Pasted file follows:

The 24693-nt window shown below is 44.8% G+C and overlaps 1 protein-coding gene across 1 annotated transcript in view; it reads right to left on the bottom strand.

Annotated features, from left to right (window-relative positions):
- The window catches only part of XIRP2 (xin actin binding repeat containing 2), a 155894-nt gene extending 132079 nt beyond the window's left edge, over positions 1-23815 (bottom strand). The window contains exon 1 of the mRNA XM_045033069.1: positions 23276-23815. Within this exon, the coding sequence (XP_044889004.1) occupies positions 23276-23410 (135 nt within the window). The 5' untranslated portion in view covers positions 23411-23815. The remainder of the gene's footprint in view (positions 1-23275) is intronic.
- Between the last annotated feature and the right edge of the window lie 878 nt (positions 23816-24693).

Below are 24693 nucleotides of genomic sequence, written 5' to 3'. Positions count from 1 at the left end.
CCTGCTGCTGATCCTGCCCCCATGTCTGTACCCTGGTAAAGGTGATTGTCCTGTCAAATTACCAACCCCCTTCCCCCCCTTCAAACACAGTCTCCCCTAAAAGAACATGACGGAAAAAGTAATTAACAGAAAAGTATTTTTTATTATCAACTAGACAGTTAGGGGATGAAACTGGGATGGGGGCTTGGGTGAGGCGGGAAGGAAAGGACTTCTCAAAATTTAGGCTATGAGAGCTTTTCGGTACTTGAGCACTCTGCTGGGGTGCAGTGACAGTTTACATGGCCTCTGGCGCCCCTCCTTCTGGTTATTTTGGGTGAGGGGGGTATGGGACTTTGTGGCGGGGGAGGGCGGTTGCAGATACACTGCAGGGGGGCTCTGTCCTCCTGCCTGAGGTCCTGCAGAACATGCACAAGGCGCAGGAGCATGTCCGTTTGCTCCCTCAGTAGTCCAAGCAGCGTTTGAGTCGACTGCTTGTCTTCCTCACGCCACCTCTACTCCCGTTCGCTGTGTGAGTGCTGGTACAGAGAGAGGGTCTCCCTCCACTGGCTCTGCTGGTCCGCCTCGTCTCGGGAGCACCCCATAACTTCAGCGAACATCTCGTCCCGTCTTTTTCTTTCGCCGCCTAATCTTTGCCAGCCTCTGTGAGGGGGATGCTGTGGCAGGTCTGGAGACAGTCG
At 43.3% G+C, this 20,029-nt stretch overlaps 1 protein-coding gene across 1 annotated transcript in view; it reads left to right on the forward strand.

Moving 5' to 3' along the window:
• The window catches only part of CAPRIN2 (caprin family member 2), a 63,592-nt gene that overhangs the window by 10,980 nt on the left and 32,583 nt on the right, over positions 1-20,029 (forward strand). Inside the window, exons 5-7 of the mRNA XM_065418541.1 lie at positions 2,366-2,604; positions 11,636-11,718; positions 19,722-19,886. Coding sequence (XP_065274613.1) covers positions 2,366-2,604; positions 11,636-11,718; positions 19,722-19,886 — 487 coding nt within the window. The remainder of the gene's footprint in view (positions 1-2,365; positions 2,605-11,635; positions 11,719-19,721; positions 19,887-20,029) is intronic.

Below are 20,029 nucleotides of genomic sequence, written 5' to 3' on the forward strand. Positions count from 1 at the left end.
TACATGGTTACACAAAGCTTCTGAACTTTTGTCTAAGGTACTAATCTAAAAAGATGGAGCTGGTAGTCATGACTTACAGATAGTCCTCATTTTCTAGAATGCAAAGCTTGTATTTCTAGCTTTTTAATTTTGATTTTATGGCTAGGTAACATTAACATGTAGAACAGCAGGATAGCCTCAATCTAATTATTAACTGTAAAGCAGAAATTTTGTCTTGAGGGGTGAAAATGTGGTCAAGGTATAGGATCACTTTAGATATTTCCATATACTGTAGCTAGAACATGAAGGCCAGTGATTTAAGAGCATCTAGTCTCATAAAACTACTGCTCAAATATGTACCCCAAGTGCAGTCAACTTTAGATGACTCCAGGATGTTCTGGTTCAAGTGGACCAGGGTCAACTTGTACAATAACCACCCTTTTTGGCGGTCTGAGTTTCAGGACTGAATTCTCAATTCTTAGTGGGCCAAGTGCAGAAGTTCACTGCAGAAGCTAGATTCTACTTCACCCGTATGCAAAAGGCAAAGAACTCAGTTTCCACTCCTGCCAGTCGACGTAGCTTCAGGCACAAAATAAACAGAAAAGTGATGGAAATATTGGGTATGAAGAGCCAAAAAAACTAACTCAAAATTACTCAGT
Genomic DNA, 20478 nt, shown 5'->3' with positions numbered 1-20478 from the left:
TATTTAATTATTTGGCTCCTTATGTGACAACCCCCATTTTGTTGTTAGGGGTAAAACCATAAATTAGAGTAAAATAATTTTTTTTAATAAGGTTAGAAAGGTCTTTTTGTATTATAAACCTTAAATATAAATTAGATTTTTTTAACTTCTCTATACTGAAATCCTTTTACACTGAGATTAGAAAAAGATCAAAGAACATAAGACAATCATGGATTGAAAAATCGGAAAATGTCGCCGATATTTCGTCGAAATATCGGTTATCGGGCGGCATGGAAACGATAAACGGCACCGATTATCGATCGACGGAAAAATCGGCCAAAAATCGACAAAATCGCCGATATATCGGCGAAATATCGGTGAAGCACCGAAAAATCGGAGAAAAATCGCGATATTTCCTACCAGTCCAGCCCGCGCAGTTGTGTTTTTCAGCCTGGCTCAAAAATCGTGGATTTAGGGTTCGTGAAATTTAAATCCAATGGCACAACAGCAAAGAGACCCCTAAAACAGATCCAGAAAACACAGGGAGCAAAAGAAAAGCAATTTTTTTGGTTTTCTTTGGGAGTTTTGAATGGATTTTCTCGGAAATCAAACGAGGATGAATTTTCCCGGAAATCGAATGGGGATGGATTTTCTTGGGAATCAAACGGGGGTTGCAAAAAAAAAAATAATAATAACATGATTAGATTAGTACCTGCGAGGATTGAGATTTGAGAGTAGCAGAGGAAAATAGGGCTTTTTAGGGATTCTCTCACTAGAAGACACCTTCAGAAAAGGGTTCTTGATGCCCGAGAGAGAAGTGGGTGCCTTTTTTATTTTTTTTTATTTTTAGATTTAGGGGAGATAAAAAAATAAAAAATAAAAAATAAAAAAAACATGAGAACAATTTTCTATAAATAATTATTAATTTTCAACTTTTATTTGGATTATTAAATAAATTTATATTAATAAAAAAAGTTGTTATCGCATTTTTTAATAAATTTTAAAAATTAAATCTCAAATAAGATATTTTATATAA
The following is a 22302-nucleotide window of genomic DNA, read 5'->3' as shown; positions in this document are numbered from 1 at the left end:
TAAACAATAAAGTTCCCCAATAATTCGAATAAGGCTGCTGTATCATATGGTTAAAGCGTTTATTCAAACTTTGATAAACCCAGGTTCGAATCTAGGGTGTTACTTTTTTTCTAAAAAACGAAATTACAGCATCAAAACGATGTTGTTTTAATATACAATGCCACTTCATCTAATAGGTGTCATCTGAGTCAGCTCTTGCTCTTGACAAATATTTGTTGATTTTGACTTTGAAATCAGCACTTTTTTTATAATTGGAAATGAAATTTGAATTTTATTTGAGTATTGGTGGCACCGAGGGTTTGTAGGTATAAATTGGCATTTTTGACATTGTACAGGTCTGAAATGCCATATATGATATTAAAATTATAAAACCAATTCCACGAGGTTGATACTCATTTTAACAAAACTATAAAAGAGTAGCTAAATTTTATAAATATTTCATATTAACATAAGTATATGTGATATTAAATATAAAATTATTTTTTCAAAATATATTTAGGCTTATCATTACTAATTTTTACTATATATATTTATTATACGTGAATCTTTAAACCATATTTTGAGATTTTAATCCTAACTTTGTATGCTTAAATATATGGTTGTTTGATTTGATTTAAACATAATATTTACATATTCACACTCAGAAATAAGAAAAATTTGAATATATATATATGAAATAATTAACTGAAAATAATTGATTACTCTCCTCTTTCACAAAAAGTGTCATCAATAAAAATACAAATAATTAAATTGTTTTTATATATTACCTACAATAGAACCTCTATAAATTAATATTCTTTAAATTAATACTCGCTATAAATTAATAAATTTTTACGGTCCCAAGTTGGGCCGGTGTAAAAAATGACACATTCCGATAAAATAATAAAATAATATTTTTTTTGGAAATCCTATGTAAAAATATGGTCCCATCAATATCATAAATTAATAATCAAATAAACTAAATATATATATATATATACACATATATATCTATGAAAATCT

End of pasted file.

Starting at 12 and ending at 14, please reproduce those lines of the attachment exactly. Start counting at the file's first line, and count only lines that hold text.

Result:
Genomic DNA, 20478 nt, shown 5'->3' with positions numbered 1-20478 from the left:
TATTTAATTATTTGGCTCCTTATGTGACAACCCCCATTTTGTTGTTAGGGGTAAAACCATAAATTAGAGTAAAATAATTTTTTTTAATAAGGTTAGAAAGGTCTTTTTGTATTATAAACCTTAAATATAAATTAGATTTTTTTAACTTCTCTATACTGAAATCCTTTTACACTGAGATTAGAAAAAGATCAAAGAACATAAGACAATCATGGATTGAAAAATCGGAAAATGTCGCCGATATTTCGTCGAAATATCGGTTATCGGGCGGCATGGAAACGATAAACGGCACCGATTATCGATCGACGGAAAAATCGGCCAAAAATCGACAAAATCGCCGATATATCGGCGAAATATCGGTGAAGCACCGAAAAATCGGAGAAAAATCGCGATATTTCCTACCAGTCCAGCCCGCGCAGTTGTGTTTTTCAGCCTGGCTCAAAAATCGTGGATTTAGGGTTCGTGAAATTTAAATCCAATGGCACAACAGCAAAGAGACCCCTAAAACAGATCCAGAAAACACAGGGAGCAAAAGAAAAGCAATTTTTTTGGTTTTCTTTGGGAGTTTTGAATGGATTTTCTCGGAAATCAAACGAGGATGAATTTTCCCGGAAATCGAATGGGGATGGATTTTCTTGGGAATCAAACGGGGGTTGCAAAAAAAAAAATAATAATAACATGATTAGATTAGTACCTGCGAGGATTGAGATTTGAGAGTAGCAGAGGAAAATAGGGCTTTTTAGGGATTCTCTCACTAGAAGACACCTTCAGAAAAGGGTTCTTGATGCCCGAGAGAGAAGTGGGTGCCTTTTTTATTTTTTTTTATTTTTAGATTTAGGGGAGATAAAAAAATAAAAAATAAAAAATAAAAAAAACATGAGAACAATTTTCTATAAATAATTATTAATTTTCAACTTTTATTTGGATTATTAAATAAATTTATATTAATAAAAAAAGTTGTTATCGCATTTTTTAATAAATTTTAAAAATTAAATCTCAAATAAGATATTTTATATAA
The following is a 22302-nucleotide window of genomic DNA, read 5'->3' as shown; positions in this document are numbered from 1 at the left end: